In this post, we will provide an example of how you can detect changes in the distribution across time. For example, let's say that we monitor the heart rate of a person with the following states: We can work with two different packages, the changepoint and the bcp. We will try to test the changes in mean. As we can see, it detected 4 distributions instead of 3. As we can see, it returns the posterior Mean as well as the probability of a change at that particular step. We can set a threshold like 30%.
Time-series analysis has been studied for more than a hundred years, however, the extraordinary growth of data available from numerous sources and more frequent growth of data alongside the growth of computer power (GPU & Multicore) makes the analysis of large-scale time-series data possible today in a way that was not previously practical. The use of time-series data has been traditionally linked to sectors where time is not just a metric but a primary axis, such as in finance, Industrial IoT, and energy. However, in the last 10 years, it is starting to be generally used in other sectors such as marketing, gambling, or any other sector where performance monitoring and time-series analysis is needed. There are three main solutions in the ecosystem to treat, analyze, and visualize time-series data. These are Time-series Databases, Time-Series Data Analytics Solutions, and Machine Learning Platforms.
HI, I'm new to GARCH, but I've got daily data of TV Ratings. I've been trying to forecast this for future, and a quick background - the data is non-stationary, has high seasonality (weekly, monthly & yearly). I've tried UCM, but forecasts for weekly data using UCM are easier to handle, and daily level of forecasts aren't making the cut. Which is when I turned to GARCH to see if I can quickly get some high level estimates into the future. I'm stuck with trying to get the forecasts for both the "conditional mean" and the "conditional variance" for t periods in the future.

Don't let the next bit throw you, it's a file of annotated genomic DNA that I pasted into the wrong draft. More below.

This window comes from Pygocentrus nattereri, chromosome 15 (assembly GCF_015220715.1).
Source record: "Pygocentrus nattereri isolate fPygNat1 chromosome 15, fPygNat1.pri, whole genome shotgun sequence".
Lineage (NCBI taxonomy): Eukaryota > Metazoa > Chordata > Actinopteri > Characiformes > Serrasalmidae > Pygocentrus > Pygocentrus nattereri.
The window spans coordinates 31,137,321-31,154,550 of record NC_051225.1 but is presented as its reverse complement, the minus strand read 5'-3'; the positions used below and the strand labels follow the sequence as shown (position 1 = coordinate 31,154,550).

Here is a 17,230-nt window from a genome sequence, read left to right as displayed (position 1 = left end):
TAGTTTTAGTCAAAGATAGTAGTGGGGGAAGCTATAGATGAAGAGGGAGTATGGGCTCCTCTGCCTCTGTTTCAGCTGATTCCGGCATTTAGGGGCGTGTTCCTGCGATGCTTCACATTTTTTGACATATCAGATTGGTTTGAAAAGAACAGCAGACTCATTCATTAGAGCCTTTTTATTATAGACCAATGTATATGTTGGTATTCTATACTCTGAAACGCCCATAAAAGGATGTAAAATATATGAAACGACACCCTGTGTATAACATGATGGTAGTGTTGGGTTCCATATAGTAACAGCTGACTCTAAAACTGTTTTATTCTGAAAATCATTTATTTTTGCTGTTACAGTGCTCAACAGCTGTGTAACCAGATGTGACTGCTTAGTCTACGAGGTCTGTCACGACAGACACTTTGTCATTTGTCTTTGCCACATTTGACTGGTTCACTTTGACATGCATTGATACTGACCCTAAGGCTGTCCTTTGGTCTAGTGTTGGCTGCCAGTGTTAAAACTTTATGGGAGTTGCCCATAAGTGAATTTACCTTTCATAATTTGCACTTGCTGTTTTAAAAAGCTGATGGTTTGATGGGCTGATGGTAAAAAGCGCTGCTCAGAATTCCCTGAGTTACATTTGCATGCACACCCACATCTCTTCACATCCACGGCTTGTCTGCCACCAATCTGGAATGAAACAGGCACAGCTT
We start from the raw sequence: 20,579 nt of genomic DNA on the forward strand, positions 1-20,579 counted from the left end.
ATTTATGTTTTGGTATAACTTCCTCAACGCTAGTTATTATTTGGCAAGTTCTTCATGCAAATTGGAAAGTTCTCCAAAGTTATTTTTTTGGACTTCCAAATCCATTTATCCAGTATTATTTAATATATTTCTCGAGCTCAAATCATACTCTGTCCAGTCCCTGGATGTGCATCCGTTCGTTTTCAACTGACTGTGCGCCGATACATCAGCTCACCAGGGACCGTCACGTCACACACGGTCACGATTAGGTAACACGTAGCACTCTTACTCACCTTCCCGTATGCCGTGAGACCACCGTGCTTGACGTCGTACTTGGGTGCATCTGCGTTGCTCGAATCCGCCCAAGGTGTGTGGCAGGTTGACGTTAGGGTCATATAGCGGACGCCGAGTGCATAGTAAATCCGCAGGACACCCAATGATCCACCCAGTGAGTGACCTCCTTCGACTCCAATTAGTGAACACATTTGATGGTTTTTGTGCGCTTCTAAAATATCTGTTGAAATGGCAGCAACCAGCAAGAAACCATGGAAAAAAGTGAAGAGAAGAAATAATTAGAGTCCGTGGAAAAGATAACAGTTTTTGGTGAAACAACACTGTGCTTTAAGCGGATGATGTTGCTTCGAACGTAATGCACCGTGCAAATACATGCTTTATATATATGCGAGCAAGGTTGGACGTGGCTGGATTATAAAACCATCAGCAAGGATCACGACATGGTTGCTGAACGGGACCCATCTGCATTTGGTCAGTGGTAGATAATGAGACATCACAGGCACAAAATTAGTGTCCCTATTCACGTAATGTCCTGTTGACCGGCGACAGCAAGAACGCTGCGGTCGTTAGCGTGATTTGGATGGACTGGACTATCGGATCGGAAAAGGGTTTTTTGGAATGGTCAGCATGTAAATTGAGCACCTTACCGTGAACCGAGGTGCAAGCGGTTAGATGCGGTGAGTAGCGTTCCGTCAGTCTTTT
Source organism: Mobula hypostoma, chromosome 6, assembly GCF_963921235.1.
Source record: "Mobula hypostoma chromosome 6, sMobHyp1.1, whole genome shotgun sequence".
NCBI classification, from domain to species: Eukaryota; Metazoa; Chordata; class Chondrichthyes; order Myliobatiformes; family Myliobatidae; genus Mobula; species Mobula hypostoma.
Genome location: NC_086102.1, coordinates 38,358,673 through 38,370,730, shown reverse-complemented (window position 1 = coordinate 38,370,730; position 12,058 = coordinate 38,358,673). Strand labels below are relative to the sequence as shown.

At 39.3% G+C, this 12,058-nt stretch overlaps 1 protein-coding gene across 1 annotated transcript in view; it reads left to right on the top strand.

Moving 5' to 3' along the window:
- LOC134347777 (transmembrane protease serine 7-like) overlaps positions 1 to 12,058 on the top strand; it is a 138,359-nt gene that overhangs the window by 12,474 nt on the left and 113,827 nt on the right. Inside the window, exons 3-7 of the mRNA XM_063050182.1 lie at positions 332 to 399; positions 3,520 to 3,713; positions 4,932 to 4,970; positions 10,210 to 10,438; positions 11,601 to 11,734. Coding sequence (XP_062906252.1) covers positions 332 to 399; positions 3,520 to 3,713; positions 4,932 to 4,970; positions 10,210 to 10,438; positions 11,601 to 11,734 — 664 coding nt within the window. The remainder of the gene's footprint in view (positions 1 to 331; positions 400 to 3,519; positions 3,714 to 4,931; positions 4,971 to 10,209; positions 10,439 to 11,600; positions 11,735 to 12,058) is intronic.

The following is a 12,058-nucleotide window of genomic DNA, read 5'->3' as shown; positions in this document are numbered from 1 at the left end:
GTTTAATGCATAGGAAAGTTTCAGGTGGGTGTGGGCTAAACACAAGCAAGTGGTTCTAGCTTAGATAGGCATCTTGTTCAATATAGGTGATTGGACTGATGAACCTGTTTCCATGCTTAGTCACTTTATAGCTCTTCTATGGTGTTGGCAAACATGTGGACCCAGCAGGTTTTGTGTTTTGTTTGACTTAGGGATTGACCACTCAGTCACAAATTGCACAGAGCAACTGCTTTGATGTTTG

A good generative model for time-series data should preserve temporal dynamics, in the sense that new sequences respect the original relationships between variables across time. Existing methods that bring generative adversarial networks (GANs) into the sequential setting do not adequately attend to the temporal correlations unique to time-series data. At the same time, supervised models for sequence prediction - which allow finer control over network dynamics - are inherently deterministic. We propose a novel framework for generating realistic time-series data that combines the flexibility of the unsupervised paradigm with the control afforded by supervised training. Through a learned embedding space jointly optimized with both supervised and adversarial objectives, we encourage the network to adhere to the dynamics of the training data during sampling.
The focus of this work is on developing models that can accurately predict events in complex multivariate event-time series derived from electronic health records (EHRs). One common characteristic of many EHR-based event time series is that they are periodic and events are repeated at regular time intervals. Examples of such events are the ordering of laboratory tests in intensive care unit (ICU). Since periodic events are quite frequent in EHRs in order to define a high accuracy event prediction process, the periodicity of the event occurrence needs to be properly modeled. In this work, instead of trying to combine all periodic information for all event time series into a common space (e.g. hidden space) we propose multiple simple periodic mechanisms that help us to drive the expression of individual events in time. We show that these simple periodic mechanisms can be effectively combined with more complex neural architectures capable of modeling the dependencies among different types of events. We test our new model on the clinical event prediction problem that consists of hundreds of clinical events in EHRs derived from MIMIC-III database. We show that our model that relies on simple periodic mechanisms is able to outperform competing baseline models in the multivariate event prediction task.